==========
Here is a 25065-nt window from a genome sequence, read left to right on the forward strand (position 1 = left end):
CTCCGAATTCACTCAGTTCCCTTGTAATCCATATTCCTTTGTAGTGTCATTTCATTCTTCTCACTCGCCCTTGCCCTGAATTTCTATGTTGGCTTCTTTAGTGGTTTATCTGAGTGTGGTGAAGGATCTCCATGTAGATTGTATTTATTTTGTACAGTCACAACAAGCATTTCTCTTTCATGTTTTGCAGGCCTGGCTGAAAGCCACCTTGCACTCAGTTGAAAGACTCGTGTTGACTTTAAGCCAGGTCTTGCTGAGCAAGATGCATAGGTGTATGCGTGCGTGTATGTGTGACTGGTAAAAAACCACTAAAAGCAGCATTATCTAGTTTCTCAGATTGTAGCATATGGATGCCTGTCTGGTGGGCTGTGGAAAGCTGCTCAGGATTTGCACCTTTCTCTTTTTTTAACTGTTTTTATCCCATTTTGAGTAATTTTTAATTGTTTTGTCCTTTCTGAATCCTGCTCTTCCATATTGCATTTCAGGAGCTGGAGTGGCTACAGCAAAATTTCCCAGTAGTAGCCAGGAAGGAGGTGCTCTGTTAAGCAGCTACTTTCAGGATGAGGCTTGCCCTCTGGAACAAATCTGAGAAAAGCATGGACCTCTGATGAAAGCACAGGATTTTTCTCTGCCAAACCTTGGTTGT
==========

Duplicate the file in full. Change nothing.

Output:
Here is a 25065-nt window from a genome sequence, read left to right on the forward strand (position 1 = left end):
CTCCGAATTCACTCAGTTCCCTTGTAATCCATATTCCTTTGTAGTGTCATTTCATTCTTCTCACTCGCCCTTGCCCTGAATTTCTATGTTGGCTTCTTTAGTGGTTTATCTGAGTGTGGTGAAGGATCTCCATGTAGATTGTATTTATTTTGTACAGTCACAACAAGCATTTCTCTTTCATGTTTTGCAGGCCTGGCTGAAAGCCACCTTGCACTCAGTTGAAAGACTCGTGTTGACTTTAAGCCAGGTCTTGCTGAGCAAGATGCATAGGTGTATGCGTGCGTGTATGTGTGACTGGTAAAAAACCACTAAAAGCAGCATTATCTAGTTTCTCAGATTGTAGCATATGGATGCCTGTCTGGTGGGCTGTGGAAAGCTGCTCAGGATTTGCACCTTTCTCTTTTTTTAACTGTTTTTATCCCATTTTGAGTAATTTTTAATTGTTTTGTCCTTTCTGAATCCTGCTCTTCCATATTGCATTTCAGGAGCTGGAGTGGCTACAGCAAAATTTCCCAGTAGTAGCCAGGAAGGAGGTGCTCTGTTAAGCAGCTACTTTCAGGATGAGGCTTGCCCTCTGGAACAAATCTGAGAAAAGCATGGACCTCTGATGAAAGCACAGGATTTTTCTCTGCCAAACCTTGGTTGT